In the second century the garrison was the first cohort of Aquitanians, later the first cohort of the Cugeranians and in the third and fourth centuries the first cohort of Batavians.*5

Wide shots - Top - From the east and the line of the wall . Bottom - From south east click for bigger views

Temple of Mithras

This temple at Carrawburgh is the finest found in Britain.


Built by the soldiers based at Procolitia.

Mithras was an Eastern sun-god, supposedly born from heaven. According to legend, he had captured and killed in a cave a bull, the first creature created on earth, and from the blood that flowed all manner of creatures gained new life. This doctrine of new life through sacrifice is one that brought Mithraism into conflict with Christianity.


The temples were small, confined spaces, to represent the cave in which the bull-slaying episode took place. A large painting or sculpture of Mithras slaying the bull stood in front of three altars. It is clear that drama formed a part of the ceramonial; in one of the altars a series of pierced holes forms Mithras's crown, through which a lamp would have been shone at a high point of the ritual In addition, a curtain at the highest part of the temple would have been drawn back, allowing sunlight to stream in and illuminate the backdrop of Mithras slaying the bull, the triumph of light over darkness.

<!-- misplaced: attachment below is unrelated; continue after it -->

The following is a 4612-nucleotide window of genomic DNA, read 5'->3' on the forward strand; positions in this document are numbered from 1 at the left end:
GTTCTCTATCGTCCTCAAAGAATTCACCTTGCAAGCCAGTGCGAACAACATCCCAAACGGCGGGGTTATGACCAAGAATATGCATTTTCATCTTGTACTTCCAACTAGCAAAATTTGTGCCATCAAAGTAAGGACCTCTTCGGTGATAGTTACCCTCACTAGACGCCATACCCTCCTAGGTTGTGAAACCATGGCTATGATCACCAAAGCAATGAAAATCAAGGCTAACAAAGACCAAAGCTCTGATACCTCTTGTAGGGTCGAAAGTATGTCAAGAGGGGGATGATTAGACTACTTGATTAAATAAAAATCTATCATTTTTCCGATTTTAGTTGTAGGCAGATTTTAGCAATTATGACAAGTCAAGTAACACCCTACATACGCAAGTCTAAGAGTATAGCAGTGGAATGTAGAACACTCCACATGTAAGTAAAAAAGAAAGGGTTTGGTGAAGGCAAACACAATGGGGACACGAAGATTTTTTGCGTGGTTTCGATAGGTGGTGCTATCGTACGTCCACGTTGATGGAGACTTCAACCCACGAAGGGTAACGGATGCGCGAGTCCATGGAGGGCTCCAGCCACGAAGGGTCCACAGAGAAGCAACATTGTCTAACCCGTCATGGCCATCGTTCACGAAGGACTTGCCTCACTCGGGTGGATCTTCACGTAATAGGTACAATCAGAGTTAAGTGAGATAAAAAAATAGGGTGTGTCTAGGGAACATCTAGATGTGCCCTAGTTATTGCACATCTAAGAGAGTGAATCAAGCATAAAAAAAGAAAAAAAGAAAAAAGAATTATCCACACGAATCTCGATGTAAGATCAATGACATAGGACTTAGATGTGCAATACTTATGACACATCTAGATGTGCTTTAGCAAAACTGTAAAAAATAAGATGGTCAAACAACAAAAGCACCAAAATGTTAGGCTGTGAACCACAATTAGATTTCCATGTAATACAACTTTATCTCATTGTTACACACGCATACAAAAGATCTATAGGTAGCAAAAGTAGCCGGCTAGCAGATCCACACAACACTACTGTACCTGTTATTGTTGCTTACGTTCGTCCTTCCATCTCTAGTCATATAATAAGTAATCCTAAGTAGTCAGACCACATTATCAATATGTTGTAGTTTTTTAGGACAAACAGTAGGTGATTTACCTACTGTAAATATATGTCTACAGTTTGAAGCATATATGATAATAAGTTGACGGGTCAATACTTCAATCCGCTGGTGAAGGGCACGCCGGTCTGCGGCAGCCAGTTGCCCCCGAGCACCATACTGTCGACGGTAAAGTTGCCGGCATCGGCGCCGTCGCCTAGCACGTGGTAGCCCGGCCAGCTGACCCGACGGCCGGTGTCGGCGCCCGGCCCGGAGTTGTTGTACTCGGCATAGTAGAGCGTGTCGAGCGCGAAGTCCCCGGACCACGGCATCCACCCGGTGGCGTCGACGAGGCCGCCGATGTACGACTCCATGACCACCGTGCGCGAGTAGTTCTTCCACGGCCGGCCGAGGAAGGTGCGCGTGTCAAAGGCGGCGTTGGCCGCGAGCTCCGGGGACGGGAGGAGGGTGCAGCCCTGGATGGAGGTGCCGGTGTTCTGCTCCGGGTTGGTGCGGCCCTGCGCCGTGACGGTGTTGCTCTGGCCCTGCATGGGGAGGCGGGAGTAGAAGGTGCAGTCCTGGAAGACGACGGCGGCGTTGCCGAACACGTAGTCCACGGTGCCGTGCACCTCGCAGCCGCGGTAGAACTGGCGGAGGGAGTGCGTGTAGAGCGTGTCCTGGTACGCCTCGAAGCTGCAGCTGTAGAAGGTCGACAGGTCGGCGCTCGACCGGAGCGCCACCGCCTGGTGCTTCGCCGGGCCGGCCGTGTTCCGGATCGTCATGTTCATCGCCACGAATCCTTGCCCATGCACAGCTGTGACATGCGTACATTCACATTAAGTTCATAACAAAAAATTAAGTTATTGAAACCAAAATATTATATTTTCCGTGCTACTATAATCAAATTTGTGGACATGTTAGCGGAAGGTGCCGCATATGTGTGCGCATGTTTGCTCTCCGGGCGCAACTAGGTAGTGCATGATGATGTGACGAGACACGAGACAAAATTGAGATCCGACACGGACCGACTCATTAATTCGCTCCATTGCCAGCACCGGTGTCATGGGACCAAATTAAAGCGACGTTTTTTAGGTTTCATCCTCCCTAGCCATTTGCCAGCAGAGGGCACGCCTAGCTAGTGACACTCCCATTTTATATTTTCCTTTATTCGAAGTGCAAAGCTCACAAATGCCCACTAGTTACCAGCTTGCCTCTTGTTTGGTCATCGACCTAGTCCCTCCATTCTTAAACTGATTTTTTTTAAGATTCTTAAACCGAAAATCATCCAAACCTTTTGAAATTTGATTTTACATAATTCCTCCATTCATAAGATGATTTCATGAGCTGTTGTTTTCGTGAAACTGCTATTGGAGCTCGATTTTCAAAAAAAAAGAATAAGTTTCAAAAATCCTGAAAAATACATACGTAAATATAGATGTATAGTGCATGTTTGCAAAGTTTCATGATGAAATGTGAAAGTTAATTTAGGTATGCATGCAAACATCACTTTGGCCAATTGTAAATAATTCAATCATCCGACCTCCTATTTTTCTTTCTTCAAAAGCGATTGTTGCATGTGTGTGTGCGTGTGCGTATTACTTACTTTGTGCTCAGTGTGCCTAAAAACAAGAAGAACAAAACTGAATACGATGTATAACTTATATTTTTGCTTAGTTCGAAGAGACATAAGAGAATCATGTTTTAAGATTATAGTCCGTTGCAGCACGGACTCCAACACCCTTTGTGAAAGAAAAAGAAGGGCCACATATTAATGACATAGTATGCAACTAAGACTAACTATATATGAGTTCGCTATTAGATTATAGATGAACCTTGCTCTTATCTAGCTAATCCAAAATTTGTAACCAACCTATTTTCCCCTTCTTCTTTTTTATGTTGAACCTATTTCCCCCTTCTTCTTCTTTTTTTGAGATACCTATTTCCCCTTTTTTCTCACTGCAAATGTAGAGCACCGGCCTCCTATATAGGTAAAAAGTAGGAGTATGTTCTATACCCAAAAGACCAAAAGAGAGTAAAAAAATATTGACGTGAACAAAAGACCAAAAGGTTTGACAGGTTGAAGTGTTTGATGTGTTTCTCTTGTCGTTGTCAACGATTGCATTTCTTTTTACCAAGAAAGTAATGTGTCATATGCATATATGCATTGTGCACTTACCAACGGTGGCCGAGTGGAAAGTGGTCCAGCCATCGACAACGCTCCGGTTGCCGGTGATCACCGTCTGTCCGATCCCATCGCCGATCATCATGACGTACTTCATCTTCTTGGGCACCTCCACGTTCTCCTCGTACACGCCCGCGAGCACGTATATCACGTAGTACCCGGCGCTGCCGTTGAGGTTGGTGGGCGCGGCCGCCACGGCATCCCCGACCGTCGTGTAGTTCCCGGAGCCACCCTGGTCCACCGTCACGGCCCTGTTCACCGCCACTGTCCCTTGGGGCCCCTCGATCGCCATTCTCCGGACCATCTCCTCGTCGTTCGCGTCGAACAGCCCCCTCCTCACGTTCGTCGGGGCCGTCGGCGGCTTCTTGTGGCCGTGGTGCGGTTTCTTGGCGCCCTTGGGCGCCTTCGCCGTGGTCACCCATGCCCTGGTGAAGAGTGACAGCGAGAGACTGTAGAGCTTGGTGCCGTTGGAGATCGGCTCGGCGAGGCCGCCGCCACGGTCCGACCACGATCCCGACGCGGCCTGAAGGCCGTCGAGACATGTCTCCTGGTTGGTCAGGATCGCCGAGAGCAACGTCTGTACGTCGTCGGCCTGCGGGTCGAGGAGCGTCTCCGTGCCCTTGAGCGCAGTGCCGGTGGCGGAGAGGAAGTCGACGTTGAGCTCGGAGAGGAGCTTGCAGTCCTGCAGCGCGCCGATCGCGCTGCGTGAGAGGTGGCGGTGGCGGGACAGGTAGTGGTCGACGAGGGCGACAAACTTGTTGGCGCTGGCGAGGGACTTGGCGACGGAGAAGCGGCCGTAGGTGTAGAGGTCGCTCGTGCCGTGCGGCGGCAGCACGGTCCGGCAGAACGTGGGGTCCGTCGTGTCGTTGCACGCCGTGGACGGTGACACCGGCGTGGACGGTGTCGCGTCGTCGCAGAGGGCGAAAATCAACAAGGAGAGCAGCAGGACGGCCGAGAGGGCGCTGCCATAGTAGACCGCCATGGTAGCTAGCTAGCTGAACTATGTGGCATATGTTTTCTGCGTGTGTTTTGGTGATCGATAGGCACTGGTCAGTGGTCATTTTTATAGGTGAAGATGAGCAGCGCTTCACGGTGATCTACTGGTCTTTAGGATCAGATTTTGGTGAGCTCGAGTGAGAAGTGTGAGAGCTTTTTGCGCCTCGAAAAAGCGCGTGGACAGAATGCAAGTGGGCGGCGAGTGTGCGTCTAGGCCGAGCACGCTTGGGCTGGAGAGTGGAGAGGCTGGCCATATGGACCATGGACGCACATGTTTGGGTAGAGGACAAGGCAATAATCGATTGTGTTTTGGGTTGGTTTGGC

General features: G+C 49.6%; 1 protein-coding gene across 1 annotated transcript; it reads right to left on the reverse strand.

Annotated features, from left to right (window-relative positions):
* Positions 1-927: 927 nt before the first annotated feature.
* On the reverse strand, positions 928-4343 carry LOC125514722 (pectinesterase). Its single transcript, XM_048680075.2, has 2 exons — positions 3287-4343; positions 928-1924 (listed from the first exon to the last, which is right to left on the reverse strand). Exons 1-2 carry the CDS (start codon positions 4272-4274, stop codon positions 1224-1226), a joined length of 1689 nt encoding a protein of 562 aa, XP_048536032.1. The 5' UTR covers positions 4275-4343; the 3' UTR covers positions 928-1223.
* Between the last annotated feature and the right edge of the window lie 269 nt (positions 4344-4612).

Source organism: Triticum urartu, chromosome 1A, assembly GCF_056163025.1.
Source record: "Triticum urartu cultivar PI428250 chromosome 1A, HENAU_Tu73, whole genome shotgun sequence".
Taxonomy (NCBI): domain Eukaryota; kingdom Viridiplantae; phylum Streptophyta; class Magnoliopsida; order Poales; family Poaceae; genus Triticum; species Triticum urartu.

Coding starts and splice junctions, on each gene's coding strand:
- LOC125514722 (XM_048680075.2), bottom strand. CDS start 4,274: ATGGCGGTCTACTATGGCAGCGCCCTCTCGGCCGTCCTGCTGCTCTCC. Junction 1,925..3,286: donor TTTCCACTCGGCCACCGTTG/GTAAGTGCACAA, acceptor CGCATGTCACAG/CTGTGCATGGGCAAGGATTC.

The statues, altars, and wooden posts in the temple site now, are all casts of finds made during excavations in 1949. The originals and a full-scale reconstruction of the Carrawbrugh Mithraeum can be seen at the Great Museum of the North / Hancock in Newcastle upon Tyne.

Roman buildings now seen as so drab were once brightly painted.

This notetaken from the information sign provided by English Heritage at the Temple

The Wall sets off from Brocolitia heading for Sewing Shields Crags the Fighting Ditch to bee seen quite clearly the Vallum for the first mile faint to the south.

The site of Milecastle 32

In a field over the roadside wall

<<<< NY 846 710

To the south of the Wall line a field gate taking the contours of the Vallum >>>>>
The road dives south with the Wall line to heading for Sewing Shields

To the south of the road at this point the Vallum is spectacular and runs very close to the line of the Wall. the "Military Way" holding the same course

The site of Milecastle No. 33

"Shield on the Wall"